Bridport To Pyengana Cheese Factory Cafe
Stats for the day
Distance: 96 kilometres
Average speed: 23.6 kmph
Maximum speed: 78 kmph
Temperature Minimum - 8
Temperature Maximum - 16
Metres climbed: 1978
Ride time: 4:04:14
Wind: no wind for first two hours then a slight tailwind.
Blog by Sharky
Thanks Sis for believing in me
I read a Facebook post from my sister Kay last night, she was commenting on day seven of my Sharky OZ 7in7 Tassie Smiddy Challenge that was cancelled 45 kilometres into the day due to the dangerous weather conditions. This is what she said to her partner Glen; "I bet you anything that Marky will go back and complete that section some time." You see Kay Kay, as I affectionately call my sister, knows me only too well.
Kay also reads my blogs religiously, so Kay Kay you were right and I was not waiting any longer than today to complete that section. This is how it panned out...
Amazing people helping me to keep the dream alive!
Pete and Rebecca Knight offered their incredible services as support team. Mick Farrag and Melissa Speare were there for me as support riders. I know other riders would have also put their hands up and I was so appreciative of all their offers and support, but we had one car and only room enough for three riders. Thanks also to Maria and Jess for sorting out an extra day on the hire car that Kevvy had used to follow our butts around Tassie these past eight days. A nice surprise on leaving the Hotel at four-am was seeing Maria Smiddy and Sammi-Jo up and about and in the car-park waiting to give each of us a warming cuddle. Thanks girls, it was so appreciated by the group.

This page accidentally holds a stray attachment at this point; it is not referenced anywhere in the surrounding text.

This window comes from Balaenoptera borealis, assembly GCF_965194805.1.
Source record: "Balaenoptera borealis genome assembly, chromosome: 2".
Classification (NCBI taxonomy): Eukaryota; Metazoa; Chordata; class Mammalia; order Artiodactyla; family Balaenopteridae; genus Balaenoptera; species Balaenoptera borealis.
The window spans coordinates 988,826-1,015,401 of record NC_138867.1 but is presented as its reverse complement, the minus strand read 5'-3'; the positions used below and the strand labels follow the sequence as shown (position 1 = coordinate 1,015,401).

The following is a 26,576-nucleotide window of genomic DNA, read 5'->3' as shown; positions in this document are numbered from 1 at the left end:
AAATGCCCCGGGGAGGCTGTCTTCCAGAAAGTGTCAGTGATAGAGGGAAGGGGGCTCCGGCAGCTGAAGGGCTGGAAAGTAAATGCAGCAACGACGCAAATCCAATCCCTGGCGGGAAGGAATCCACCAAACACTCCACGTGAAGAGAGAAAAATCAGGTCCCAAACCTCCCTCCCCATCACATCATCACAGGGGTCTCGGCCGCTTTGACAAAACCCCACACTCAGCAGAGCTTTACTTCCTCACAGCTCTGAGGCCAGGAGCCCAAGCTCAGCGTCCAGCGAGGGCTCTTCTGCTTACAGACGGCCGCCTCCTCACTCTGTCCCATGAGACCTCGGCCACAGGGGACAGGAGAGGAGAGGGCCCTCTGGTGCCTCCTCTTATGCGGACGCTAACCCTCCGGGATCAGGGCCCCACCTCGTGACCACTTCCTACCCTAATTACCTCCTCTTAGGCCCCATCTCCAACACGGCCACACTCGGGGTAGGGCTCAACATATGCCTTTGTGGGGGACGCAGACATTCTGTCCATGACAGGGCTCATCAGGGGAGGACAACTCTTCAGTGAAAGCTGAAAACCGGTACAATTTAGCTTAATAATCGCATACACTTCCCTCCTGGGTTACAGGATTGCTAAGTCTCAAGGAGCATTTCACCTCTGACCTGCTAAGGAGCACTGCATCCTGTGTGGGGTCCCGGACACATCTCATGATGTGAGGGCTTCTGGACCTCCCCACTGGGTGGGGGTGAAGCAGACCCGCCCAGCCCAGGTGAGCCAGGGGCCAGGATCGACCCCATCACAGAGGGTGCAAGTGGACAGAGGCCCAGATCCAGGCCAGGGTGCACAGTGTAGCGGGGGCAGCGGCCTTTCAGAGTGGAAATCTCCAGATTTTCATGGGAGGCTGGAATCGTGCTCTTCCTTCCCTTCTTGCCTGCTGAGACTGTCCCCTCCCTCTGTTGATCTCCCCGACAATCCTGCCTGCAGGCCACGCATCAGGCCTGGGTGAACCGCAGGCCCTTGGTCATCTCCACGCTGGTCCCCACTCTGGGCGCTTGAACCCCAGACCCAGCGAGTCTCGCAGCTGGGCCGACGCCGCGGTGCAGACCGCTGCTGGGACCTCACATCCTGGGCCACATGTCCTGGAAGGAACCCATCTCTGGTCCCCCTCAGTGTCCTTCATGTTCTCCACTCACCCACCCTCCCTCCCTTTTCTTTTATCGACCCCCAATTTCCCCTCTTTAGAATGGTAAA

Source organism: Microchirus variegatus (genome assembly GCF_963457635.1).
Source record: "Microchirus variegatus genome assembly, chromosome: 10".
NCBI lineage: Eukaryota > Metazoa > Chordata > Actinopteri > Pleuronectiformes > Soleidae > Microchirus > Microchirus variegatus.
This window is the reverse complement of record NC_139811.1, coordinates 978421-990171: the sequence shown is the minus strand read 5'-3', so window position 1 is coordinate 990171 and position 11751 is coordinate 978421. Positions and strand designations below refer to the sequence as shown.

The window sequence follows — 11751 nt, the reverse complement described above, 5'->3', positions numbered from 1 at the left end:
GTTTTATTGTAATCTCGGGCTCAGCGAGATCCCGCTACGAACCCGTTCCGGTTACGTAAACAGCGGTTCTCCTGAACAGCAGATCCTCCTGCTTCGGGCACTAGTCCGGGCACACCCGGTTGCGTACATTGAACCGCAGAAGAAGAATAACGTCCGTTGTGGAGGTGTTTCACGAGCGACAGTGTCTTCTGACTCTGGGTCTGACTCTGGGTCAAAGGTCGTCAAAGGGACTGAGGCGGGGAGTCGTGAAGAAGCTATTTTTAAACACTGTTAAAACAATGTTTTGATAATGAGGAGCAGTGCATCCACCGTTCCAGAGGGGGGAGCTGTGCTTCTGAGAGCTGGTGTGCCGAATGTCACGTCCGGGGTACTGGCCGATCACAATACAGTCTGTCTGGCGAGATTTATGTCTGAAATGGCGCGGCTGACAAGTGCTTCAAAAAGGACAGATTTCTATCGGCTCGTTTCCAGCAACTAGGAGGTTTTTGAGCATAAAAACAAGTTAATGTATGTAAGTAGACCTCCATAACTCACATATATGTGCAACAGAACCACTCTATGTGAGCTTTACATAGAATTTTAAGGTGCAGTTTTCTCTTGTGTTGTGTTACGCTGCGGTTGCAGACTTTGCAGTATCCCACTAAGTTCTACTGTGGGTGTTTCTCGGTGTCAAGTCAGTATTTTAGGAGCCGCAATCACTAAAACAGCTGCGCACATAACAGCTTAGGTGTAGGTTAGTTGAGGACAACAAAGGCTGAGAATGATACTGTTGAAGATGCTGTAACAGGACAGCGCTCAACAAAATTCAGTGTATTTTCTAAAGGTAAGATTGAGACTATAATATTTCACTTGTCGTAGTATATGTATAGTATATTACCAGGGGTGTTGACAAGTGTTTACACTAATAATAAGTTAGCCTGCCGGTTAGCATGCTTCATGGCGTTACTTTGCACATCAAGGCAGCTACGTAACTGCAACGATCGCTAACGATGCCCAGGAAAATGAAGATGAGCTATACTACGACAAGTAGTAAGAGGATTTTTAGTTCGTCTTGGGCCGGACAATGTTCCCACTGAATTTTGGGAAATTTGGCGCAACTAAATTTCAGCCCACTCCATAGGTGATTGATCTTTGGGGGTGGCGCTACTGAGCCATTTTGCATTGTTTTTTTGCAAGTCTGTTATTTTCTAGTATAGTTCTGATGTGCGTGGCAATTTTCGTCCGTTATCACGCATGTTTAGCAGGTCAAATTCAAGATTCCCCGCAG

Late night, early start
Last nights function was a great time for the team to celebrate the completion of the very first Smiddy tour of Tassie as part of my 7in7 venture. By the time my small team of Bec and Pete, Mel and Mick and myself finished the night and got to bed it was just on midnight. The alarm going off at 3:45am was not heard by myself but I certainly awoke to my bedside companion in Mick shaking me awake. Surprisingly I felt instantly awake and I guess to be honest I was excited at being able to complete that section that we missed. Not ever, not once, since I began the 7in7 journey back in 2008, has Australia brought me to a complete standstill. Not until I came to this rugged state called Tasmania. In my eyes this is unacceptable, as when I bring to completion this journey next year from Melbourne to Brisbane I need to know hat I have cycled every single solitary kilometre of the journey around Australia.